Synthesis of neurotransmitter GABA via the neuronal tricarboxylic acid cycle is elevated in rats with liver cirrhosis consistent with a high GABAergic tone in chronic hepatic encephalopathy

Research output: Contribution to journalJournal articlepeer-review

J. Neurochem. (2011) 117, 824-832. ABSTRACT: Hepatic encephalopathy (HE) is a neuropsychiatric complication to liver disease. It is known that ammonia plays a role in the pathogenesis of HE and disturbances in the GABAergic system have been related to HE. Synthesis of GABA occurs by decarboxylation of glutamate formed by deamidation of astrocyte-derived glutamine. It is known that a fraction of glutamate is decarboxylated directly to GABA (referred to as the direct pathway) and that a fraction undergoes transamination with formation of alpha-ketoglutarate. The latter fraction is cycled through the neuronal tricarboxylic acid cycle, an energy-generating pathway, prior to being employed for GABA synthesis (the indirect pathway). We have previously shown that ammonia induces an elevation of the neuronal tricarboxylic acid cycle activity. Thus, the aims of the present study were to determine if increased levels of ammonia increase GABA synthesis via the indirect pathway in a rat model of HE induced by bile-duct ligation and in co-cultures of neurons and astrocytes exposed to ammonia. Employing (13) C-labeled precursors and subsequent analysis by mass spectrometry, we demonstrated that more GABA was synthesized via the indirect pathway in bile duct-ligated rats and in co-cultures subjected to elevated ammonia levels. Since the indirect pathway is associated with synthesis of vesicular GABA, this might explain the increased GABAergic tone in HE.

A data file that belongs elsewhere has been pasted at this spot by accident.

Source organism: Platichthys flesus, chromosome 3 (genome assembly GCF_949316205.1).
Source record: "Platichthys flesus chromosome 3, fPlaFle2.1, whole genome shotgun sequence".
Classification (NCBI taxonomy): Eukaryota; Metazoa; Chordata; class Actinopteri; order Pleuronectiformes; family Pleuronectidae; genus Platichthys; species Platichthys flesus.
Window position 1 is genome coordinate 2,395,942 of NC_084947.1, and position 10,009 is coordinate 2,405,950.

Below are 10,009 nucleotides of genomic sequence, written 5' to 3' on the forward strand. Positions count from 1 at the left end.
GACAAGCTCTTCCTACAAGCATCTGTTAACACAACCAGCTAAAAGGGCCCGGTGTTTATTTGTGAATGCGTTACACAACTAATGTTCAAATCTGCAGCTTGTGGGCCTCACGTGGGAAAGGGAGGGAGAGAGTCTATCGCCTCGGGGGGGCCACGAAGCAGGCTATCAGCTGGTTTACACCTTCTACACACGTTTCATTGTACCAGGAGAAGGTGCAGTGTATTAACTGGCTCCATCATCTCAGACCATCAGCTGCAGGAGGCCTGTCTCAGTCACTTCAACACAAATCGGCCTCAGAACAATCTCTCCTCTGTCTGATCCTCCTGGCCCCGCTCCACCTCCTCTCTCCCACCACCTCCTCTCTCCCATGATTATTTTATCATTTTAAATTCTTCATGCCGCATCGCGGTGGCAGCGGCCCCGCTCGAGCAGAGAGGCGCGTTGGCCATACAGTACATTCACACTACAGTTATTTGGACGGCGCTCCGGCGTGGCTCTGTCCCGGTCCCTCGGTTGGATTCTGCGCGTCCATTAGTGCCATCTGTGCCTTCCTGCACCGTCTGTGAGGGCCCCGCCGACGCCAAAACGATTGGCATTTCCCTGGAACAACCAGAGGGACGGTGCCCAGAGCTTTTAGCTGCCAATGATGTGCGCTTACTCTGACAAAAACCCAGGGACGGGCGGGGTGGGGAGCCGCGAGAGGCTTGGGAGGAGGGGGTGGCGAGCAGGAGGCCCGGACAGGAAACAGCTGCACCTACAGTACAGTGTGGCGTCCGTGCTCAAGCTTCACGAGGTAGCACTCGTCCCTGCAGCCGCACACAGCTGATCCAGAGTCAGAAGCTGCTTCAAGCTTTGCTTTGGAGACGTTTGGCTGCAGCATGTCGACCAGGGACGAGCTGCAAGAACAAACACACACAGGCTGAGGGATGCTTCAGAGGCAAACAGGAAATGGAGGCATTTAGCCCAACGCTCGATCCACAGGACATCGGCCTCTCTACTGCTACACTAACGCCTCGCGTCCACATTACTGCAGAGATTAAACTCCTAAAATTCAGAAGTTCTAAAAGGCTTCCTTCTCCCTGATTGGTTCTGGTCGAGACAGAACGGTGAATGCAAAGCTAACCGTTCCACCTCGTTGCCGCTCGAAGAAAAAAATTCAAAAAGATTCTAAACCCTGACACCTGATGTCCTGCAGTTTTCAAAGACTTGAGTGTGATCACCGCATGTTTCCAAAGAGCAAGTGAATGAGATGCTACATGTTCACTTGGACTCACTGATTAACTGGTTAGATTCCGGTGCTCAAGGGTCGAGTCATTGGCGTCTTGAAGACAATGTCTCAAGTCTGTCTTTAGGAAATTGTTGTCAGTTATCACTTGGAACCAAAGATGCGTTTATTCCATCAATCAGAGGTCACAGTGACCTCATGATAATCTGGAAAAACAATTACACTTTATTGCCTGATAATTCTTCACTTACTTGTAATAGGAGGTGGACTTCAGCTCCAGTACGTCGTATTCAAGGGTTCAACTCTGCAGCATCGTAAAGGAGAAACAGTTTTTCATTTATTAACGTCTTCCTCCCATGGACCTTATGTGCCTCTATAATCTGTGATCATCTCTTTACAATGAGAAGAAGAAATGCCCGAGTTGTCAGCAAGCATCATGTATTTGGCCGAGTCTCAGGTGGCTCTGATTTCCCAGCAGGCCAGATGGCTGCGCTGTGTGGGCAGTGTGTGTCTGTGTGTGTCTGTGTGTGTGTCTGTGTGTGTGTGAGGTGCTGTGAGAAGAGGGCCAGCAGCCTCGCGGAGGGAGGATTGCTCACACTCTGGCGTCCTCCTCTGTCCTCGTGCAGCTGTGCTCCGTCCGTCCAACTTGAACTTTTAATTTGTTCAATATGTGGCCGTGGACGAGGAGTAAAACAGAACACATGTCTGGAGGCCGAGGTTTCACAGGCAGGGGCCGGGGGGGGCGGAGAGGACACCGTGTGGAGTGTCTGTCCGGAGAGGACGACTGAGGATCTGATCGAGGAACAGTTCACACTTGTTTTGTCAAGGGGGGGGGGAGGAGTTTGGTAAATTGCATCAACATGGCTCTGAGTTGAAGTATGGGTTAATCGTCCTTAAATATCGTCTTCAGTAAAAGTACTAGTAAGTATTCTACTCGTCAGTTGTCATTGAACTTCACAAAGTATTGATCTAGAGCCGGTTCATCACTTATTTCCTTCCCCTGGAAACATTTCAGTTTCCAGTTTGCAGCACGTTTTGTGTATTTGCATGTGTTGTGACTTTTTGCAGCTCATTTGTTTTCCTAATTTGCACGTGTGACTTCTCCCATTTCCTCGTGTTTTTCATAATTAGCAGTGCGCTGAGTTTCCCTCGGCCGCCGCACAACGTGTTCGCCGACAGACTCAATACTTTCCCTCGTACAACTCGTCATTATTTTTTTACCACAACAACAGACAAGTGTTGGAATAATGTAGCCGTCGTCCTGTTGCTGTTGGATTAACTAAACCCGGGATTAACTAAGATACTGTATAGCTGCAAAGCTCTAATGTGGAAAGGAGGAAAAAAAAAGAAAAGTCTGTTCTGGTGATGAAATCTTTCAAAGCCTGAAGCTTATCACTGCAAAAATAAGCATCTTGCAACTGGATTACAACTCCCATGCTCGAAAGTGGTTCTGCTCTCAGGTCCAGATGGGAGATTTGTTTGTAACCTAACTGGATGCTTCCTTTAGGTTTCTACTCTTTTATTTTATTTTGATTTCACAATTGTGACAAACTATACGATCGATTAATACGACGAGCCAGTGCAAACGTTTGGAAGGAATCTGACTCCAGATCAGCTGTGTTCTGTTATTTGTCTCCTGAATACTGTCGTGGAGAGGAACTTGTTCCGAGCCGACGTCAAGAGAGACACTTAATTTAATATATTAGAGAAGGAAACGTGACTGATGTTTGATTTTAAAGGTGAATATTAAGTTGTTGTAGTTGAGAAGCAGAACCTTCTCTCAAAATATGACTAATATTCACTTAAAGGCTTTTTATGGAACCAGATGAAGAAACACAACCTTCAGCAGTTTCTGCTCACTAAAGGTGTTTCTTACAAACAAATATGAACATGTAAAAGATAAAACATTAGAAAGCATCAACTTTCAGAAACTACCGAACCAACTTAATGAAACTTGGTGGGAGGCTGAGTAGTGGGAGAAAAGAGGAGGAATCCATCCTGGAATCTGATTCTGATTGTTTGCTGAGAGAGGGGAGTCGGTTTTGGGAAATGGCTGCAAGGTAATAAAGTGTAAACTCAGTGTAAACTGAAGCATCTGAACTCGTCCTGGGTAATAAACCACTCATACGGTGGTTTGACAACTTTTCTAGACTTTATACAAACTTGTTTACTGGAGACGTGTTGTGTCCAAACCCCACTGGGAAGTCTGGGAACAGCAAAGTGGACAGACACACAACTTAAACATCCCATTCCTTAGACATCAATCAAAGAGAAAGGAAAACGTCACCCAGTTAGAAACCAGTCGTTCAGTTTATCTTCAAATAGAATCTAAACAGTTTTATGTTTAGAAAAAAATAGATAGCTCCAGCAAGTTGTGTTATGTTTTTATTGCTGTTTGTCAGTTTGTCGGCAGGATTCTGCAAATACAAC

Original languageEnglish
JournalJournal of Neurochemistry
Issue number5
Pages (from-to)824-32
Number of pages9
Publication statusPublished - 1 Jun 2011

ID: 33562721